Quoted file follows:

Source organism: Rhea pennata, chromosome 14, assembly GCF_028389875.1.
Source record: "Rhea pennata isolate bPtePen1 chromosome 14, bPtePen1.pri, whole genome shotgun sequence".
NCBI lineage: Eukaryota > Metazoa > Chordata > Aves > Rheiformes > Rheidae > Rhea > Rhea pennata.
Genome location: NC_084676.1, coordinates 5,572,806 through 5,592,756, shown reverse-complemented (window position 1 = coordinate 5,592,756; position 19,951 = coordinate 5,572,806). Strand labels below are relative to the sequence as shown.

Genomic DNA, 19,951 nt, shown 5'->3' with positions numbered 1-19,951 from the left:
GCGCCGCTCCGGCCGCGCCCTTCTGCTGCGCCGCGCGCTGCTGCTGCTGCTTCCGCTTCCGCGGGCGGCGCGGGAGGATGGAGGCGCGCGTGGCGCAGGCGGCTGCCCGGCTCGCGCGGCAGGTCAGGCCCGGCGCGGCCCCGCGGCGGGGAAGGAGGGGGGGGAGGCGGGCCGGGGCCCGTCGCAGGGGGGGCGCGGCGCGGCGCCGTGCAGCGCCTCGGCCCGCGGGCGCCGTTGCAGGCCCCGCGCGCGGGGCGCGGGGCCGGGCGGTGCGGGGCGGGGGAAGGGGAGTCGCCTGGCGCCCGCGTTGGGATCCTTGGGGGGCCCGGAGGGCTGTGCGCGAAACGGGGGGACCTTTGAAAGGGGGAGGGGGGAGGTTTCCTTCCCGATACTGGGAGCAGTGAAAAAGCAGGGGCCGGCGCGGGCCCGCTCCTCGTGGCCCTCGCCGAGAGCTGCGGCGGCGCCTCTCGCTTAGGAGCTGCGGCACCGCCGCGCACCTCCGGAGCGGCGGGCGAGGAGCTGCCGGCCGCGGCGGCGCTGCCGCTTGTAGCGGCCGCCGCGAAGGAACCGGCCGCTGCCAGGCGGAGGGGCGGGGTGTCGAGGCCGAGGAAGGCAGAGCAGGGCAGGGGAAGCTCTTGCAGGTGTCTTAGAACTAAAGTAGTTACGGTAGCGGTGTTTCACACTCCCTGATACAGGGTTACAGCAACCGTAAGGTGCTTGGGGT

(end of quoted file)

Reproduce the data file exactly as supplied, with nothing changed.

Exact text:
Source organism: Rhea pennata, chromosome 14, assembly GCF_028389875.1.
Source record: "Rhea pennata isolate bPtePen1 chromosome 14, bPtePen1.pri, whole genome shotgun sequence".
NCBI lineage: Eukaryota > Metazoa > Chordata > Aves > Rheiformes > Rheidae > Rhea > Rhea pennata.
Genome location: NC_084676.1, coordinates 5,572,806 through 5,592,756, shown reverse-complemented (window position 1 = coordinate 5,592,756; position 19,951 = coordinate 5,572,806). Strand labels below are relative to the sequence as shown.

Genomic DNA, 19,951 nt, shown 5'->3' with positions numbered 1-19,951 from the left:
GCGCCGCTCCGGCCGCGCCCTTCTGCTGCGCCGCGCGCTGCTGCTGCTGCTTCCGCTTCCGCGGGCGGCGCGGGAGGATGGAGGCGCGCGTGGCGCAGGCGGCTGCCCGGCTCGCGCGGCAGGTCAGGCCCGGCGCGGCCCCGCGGCGGGGAAGGAGGGGGGGGAGGCGGGCCGGGGCCCGTCGCAGGGGGGGCGCGGCGCGGCGCCGTGCAGCGCCTCGGCCCGCGGGCGCCGTTGCAGGCCCCGCGCGCGGGGCGCGGGGCCGGGCGGTGCGGGGCGGGGGAAGGGGAGTCGCCTGGCGCCCGCGTTGGGATCCTTGGGGGGCCCGGAGGGCTGTGCGCGAAACGGGGGGACCTTTGAAAGGGGGAGGGGGGAGGTTTCCTTCCCGATACTGGGAGCAGTGAAAAAGCAGGGGCCGGCGCGGGCCCGCTCCTCGTGGCCCTCGCCGAGAGCTGCGGCGGCGCCTCTCGCTTAGGAGCTGCGGCACCGCCGCGCACCTCCGGAGCGGCGGGCGAGGAGCTGCCGGCCGCGGCGGCGCTGCCGCTTGTAGCGGCCGCCGCGAAGGAACCGGCCGCTGCCAGGCGGAGGGGCGGGGTGTCGAGGCCGAGGAAGGCAGAGCAGGGCAGGGGAAGCTCTTGCAGGTGTCTTAGAACTAAAGTAGTTACGGTAGCGGTGTTTCACACTCCCTGATACAGGGTTACAGCAACCGTAAGGTGCTTGGGGT